When I learned that Disney/Pixar's Finding Dory—the sequel to Finding Nemo, which was released 13 years ago—would be graded and presented in Dolby Vision high dynamic range (HDR), I knew I had to go. And because it would be followed by Independence Day: Resurgence in Dolby Vision a week later, I knew I had to see it as soon as I could at my local Dolby Cinema. So I went today—and it was well worth the effort!

Finding Dory tells the story of Dory (voiced by Ellen DeGeneres), a blue-tang fish with a short-term memory problem who nevertheless helped Marlin the clown fish (Albert Brooks) find his son Nemo (Alexander Gould in the original, Hayden Rolence in the sequel) in Finding Nemo. Now, it's Dory's turn to get lost in a quest to find her loving parents Jenny (Diane Keaton) and Charlie (Eugene Levy), whom she's mostly forgotten—along with how she got separated from them and where they lived—until some deep early memories are triggered. It's a delightful story with lots of humor, though there are a few too many false resolutions near the end for my taste.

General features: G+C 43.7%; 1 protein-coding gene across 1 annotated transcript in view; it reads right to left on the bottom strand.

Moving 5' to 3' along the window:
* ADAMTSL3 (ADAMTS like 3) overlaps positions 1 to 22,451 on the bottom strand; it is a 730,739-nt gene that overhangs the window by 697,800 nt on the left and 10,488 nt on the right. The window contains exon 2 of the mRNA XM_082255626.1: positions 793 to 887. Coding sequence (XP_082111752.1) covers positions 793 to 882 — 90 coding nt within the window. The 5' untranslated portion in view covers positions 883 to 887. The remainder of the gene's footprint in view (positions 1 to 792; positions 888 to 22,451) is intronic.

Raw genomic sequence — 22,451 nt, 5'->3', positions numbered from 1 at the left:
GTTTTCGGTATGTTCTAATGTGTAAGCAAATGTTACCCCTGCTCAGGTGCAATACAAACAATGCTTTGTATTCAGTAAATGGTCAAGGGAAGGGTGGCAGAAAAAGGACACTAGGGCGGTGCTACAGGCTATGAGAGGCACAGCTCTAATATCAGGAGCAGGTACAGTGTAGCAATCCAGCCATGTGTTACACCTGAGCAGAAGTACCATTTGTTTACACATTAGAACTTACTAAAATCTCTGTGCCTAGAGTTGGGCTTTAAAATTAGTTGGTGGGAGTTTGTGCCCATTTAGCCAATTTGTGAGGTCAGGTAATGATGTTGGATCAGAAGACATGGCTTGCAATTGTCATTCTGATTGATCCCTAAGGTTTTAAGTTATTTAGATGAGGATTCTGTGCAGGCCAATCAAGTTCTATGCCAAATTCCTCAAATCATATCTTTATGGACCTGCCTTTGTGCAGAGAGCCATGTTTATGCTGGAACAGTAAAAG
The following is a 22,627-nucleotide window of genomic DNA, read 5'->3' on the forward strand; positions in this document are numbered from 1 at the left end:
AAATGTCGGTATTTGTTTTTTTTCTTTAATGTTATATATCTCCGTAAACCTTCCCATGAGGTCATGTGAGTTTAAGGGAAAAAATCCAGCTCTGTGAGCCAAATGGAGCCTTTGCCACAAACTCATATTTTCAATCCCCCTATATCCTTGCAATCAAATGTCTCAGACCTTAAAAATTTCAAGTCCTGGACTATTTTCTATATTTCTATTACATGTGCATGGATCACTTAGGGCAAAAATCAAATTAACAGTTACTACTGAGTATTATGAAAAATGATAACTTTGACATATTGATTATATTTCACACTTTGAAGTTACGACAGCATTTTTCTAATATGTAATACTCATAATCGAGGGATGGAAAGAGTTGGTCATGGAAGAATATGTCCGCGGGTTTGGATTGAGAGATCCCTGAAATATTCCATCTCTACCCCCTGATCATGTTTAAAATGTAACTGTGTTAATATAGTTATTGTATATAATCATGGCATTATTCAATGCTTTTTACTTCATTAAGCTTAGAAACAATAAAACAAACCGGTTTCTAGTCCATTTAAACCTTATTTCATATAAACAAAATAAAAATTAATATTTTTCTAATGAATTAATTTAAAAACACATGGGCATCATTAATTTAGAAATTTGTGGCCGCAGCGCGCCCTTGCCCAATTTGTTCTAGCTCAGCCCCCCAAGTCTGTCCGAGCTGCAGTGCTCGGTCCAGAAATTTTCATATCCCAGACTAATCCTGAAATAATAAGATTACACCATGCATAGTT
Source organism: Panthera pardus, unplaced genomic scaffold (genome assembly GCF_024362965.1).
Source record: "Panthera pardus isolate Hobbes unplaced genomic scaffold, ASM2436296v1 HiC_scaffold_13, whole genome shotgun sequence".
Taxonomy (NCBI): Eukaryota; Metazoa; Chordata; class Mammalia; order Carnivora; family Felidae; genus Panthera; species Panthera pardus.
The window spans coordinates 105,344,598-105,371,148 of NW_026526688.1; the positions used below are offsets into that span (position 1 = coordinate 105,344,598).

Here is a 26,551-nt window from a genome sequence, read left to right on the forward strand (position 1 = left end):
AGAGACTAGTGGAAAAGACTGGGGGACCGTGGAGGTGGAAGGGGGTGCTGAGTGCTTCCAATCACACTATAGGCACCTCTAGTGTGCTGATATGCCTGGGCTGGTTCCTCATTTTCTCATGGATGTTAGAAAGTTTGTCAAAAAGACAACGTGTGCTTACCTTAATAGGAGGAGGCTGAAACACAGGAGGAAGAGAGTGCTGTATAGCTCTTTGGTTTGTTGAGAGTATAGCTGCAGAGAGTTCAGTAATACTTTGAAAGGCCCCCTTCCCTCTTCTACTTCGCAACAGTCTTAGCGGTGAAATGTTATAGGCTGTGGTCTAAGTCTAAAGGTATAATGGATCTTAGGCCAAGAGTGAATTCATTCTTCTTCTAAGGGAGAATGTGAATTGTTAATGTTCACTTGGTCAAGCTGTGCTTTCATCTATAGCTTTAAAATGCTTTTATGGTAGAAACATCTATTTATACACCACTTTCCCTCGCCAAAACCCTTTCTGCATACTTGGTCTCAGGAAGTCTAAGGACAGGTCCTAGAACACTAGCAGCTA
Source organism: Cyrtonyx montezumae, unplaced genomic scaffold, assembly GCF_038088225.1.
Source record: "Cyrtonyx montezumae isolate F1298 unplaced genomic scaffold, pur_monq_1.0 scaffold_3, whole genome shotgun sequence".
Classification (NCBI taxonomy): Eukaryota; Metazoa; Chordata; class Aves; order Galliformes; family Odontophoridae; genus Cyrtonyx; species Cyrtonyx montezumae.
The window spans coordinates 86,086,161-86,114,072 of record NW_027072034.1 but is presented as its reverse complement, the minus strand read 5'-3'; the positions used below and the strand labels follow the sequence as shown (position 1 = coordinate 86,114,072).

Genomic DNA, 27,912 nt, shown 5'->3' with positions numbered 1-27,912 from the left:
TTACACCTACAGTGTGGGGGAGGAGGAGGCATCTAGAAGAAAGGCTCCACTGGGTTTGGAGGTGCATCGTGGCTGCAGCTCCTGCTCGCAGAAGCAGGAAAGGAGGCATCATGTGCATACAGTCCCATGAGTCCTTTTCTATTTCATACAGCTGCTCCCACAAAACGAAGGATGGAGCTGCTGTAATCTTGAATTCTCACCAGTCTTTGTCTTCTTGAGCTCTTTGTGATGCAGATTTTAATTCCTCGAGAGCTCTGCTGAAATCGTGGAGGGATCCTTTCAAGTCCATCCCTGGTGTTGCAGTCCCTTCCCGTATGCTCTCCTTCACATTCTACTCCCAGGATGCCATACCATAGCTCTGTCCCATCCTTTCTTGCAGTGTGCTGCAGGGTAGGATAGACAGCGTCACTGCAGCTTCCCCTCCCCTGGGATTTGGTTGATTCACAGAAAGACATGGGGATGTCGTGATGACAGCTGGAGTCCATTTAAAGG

The HDR imagery was superb, with deep blacks (including interstitials that completely disappeared), excellent detail in the dark scenes (such as when Dory is in the pipes below the aquarium), and high luminance in the bright scenes along with gorgeous colors. All of this results in a high-contrast image that's a joy to look at.

As usual, after the movie, I stepped into one of the conventional theaters showing it, and the image was quite dull by comparison. I even caught one of the interstitials, which was gray, and not very uniform, either.

The Atmos soundtrack was very good, with the sound effects and music extending overhead and to the sides and rear as needed. For example, the sound was all around during the ride with the sea turtles. However, the soundtrack didn't extend out into the room all the time, and it didn't call attention to itself, which is actually a good thing. Also, the volume levels were quite reasonable: Leq (average RMS level over the entire length of the movie plus trailers) = 88.9 dBZ (flat), 80.4 dBA, 87.1 dBC; Lmax (maximum 1-second RMS level) = 116.5 dBZ; L10 (level exceeded 10% of the time) = 89.1 dBZ; L50 (level exceeded 50% of the time) = 77.9 dBZ.

I highly recommend Finding Dory for kids—and the kid in all of us. And if you live near one of the Dolby Cinema locations (for a list, click here ), see it there by all means; the extra cost is well worth it in my opinion. But be sure to go before next Friday, when Independence Day: Resurgence will presumably open in most if not all Dolby Cinemas.